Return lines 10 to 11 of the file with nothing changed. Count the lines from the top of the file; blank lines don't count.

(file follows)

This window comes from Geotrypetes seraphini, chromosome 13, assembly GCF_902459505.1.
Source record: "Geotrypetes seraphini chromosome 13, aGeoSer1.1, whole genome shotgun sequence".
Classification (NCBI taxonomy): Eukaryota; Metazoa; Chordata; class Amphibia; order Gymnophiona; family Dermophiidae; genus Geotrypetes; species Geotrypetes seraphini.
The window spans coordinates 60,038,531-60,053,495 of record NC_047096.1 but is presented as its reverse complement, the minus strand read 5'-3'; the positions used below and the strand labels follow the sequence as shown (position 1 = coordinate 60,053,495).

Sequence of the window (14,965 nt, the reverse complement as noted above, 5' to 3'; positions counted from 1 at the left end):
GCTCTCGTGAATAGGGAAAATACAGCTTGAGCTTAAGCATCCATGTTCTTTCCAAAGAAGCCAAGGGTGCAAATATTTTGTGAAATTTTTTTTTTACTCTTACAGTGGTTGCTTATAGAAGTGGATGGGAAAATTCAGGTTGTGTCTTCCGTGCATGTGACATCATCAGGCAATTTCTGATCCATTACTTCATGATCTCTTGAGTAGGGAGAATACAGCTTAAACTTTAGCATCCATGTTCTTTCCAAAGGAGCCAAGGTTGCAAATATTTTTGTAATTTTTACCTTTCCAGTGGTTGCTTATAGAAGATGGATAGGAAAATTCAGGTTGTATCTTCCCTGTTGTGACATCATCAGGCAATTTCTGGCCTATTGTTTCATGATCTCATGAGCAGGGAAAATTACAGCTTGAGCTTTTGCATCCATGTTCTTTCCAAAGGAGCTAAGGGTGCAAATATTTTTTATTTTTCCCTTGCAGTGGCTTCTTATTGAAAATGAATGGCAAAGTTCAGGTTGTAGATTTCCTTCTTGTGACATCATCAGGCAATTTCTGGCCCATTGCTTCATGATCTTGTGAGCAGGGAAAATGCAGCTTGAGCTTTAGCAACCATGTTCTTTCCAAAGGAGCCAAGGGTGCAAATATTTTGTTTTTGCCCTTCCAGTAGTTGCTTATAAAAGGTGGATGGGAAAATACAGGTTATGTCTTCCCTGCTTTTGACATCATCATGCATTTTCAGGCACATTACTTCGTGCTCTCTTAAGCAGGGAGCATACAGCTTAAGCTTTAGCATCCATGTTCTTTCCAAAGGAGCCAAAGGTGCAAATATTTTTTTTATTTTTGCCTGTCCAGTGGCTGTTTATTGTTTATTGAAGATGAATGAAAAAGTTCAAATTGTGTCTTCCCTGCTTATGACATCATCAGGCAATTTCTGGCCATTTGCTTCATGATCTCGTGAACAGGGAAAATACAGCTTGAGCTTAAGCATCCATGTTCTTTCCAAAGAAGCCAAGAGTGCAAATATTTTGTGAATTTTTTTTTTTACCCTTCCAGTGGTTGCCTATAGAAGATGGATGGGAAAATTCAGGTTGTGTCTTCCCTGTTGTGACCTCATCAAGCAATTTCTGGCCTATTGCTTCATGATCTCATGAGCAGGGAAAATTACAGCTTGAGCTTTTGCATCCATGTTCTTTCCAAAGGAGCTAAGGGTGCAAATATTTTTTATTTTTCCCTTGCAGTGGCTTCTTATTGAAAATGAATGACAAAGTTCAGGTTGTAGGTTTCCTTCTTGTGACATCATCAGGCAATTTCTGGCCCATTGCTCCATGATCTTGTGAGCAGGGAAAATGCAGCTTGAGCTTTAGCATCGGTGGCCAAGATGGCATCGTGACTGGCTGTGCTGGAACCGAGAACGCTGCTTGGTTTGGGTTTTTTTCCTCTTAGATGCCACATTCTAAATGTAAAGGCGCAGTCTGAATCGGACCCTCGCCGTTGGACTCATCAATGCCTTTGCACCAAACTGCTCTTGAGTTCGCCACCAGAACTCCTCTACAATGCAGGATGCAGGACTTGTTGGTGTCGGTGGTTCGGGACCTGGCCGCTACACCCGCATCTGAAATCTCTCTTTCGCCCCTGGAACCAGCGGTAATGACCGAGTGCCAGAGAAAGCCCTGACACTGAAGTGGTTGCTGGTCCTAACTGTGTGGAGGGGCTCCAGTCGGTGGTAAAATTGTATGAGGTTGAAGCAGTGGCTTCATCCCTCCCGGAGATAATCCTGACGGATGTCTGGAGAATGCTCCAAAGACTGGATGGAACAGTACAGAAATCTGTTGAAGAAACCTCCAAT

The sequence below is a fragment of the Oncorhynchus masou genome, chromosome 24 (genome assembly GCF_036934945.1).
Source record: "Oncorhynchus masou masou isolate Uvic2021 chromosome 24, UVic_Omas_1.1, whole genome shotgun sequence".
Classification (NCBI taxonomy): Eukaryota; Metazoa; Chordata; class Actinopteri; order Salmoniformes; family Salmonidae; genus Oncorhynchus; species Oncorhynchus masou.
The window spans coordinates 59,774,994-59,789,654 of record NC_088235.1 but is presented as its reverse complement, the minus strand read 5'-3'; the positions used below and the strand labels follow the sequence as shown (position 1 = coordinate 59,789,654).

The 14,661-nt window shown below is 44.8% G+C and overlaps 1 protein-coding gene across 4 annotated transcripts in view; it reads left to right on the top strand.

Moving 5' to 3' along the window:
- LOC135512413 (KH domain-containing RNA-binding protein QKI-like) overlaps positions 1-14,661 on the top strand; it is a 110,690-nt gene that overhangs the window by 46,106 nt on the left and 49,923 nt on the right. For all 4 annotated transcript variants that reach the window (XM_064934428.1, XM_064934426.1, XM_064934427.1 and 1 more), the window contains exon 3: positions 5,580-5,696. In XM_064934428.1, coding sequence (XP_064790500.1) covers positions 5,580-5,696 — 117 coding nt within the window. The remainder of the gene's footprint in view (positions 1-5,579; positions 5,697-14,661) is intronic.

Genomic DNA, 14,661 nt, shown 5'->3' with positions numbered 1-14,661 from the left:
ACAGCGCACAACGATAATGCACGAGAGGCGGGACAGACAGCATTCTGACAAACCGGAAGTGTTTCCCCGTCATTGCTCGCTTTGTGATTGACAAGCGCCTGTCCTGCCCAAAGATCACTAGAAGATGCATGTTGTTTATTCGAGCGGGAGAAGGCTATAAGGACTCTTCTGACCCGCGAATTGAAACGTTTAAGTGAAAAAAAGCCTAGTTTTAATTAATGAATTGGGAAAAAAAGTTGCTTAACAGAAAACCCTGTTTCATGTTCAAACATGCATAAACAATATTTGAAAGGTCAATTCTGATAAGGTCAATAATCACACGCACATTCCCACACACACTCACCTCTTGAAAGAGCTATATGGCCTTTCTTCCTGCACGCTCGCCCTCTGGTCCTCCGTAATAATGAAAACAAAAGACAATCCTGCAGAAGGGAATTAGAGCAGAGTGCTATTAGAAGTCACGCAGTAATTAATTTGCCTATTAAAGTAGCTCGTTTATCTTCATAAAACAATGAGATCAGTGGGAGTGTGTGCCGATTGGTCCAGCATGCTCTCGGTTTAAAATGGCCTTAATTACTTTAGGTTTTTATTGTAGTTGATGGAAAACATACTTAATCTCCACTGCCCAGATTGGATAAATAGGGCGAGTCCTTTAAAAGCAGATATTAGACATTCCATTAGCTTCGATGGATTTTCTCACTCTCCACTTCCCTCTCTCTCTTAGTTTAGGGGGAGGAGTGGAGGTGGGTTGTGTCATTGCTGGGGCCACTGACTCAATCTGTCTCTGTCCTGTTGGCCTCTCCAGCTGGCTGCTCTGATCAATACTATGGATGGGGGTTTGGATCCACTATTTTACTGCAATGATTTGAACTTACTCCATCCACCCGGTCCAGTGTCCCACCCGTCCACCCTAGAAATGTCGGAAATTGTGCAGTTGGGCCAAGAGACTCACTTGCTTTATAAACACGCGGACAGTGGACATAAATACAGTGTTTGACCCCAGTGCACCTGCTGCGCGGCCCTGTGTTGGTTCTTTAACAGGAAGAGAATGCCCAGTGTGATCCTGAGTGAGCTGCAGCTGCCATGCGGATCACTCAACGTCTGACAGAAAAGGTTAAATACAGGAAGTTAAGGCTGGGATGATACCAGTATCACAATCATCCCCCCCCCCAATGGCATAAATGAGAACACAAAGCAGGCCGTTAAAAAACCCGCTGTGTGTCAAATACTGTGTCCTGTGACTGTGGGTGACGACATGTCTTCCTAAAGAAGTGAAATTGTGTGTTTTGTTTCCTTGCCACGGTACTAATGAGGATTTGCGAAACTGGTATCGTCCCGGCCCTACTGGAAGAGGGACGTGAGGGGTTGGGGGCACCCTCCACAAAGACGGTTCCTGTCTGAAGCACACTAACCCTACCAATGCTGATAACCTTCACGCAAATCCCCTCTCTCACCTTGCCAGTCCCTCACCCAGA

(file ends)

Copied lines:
The window spans coordinates 59,774,994-59,789,654 of record NC_088235.1 but is presented as its reverse complement, the minus strand read 5'-3'; the positions used below and the strand labels follow the sequence as shown (position 1 = coordinate 59,789,654).

The 14,661-nt window shown below is 44.8% G+C and overlaps 1 protein-coding gene across 4 annotated transcripts in view; it reads left to right on the top strand.